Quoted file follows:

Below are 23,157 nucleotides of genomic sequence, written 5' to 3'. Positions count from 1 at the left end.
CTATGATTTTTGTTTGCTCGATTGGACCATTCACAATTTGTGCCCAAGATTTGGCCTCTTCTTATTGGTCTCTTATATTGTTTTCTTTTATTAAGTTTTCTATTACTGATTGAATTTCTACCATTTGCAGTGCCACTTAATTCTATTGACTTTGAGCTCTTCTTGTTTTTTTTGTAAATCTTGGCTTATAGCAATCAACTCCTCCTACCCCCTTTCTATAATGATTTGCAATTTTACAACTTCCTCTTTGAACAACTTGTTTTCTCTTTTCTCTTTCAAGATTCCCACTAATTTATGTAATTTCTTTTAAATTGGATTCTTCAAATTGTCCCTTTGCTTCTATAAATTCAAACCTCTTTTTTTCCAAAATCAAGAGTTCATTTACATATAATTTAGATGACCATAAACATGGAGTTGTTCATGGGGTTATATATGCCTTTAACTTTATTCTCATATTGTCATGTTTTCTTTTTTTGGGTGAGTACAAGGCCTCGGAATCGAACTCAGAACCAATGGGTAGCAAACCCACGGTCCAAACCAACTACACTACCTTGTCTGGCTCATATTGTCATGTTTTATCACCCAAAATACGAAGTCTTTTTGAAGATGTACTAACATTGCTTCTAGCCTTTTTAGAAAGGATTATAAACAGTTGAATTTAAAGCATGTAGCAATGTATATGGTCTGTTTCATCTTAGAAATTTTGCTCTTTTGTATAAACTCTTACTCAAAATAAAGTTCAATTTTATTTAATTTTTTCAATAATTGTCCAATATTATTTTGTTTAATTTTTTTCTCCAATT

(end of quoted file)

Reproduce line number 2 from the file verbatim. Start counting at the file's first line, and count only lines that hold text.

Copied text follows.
CTATGATTTTTGTTTGCTCGATTGGACCATTCACAATTTGTGCCCAAGATTTGGCCTCTTCTTATTGGTCTCTTATATTGTTTTCTTTTATTAAGTTTTCTATTACTGATTGAATTTCTACCATTTGCAGTGCCACTTAATTCTATTGACTTTGAGCTCTTCTTGTTTTTTTTGTAAATCTTGGCTTATAGCAATCAACTCCTCCTACCCCCTTTCTATAATGATTTGCAATTTTACAACTTCCTCTTTGAACAACTTGTTTTCTCTTTTCTCTTTCAAGATTCCCACTAATTTATGTAATTTCTTTTAAATTGGATTCTTCAAATTGTCCCTTTGCTTCTATAAATTCAAACCTCTTTTTTTCCAAAATCAAGAGTTCATTTACATATAATTTAGATGACCATAAACATGGAGTTGTTCATGGGGTTATATATGCCTTTAACTTTATTCTCATATTGTCATGTTTTCTTTTTTTGGGTGAGTACAAGGCCTCGGAATCGAACTCAGAACCAATGGGTAGCAAACCCACGGTCCAAACCAACTACACTACCTTGTCTGGCTCATATTGTCATGTTTTATCACCCAAAATACGAAGTCTTTTTGAAGATGTACTAACATTGCTTCTAGCCTTTTTAGAAAGGATTATAAACAGTTGAATTTAAAGCATGTAGCAATGTATATGGTCTGTTTCATCTTAGAAATTTTGCTCTTTTGTATAAACTCTTACTCAAAATAAAGTTCAATTTTATTTAATTTTTTCAATAATTGTCCAATATTATTTTGTTTAATTTTTTTCTCCAATT